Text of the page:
It would be easy to think this was a portrayal of world-renowned cellist Jacqueline du Pre who had multiple sclerosis.
But as writer Kempinski makes clear in the programme notes, nothing could be further from the truth.
It’s a metaphor for his life.
The story-line is straightforward. Stephanie (Belinda Lang), a revered violinist is reliant on a wheelchair as she copes with multiple sclerosis.
Given that she can no longer play the instrument that not only dominated her life but defined her, she is persuaded by her husband to seek the help of Dr Feldman (Oliver Cotton).
The play takes place entirely in his consulting rooms over a number of meetings.
During that sweep of time we are treated to snapshots of Stephanie’s moods as the walls which contain her anger are slowly, sometimes brutally, dismantled.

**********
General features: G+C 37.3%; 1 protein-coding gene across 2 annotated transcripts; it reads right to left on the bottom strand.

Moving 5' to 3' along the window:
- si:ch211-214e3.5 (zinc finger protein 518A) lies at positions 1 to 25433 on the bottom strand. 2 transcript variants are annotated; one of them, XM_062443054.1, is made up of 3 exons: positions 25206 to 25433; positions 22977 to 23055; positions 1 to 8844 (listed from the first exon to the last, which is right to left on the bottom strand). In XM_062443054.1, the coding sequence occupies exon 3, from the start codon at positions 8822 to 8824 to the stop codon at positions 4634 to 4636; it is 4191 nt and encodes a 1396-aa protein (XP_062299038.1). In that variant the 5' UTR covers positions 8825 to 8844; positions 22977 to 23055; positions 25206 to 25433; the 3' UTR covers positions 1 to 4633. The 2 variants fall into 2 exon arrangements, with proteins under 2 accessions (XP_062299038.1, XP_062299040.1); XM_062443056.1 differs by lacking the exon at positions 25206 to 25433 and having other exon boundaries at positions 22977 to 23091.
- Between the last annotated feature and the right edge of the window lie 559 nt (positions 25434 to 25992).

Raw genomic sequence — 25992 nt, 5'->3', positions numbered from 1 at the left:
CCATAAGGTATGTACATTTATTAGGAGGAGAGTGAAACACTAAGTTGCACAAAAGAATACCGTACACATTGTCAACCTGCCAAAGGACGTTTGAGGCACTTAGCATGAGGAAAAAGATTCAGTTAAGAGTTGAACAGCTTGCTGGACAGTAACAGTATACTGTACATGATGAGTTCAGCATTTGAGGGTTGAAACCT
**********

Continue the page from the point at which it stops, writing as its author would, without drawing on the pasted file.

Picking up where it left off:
Lang spares nothing in her performance - which dances darkly between raw emotion and bleak humour.
It’s easy to empathise too. The demons that haunt her - and Kempinski - routinely afflict the greater public too.
This production would have sat better in the Minerva and a poor turnout on the opening night heightened the sense that the space was too vast for trauma that is this personal and intense.
Rarely comfortable, it’s a tour de force in which Lang triumphs and Cotton quietly brings into sharp focus.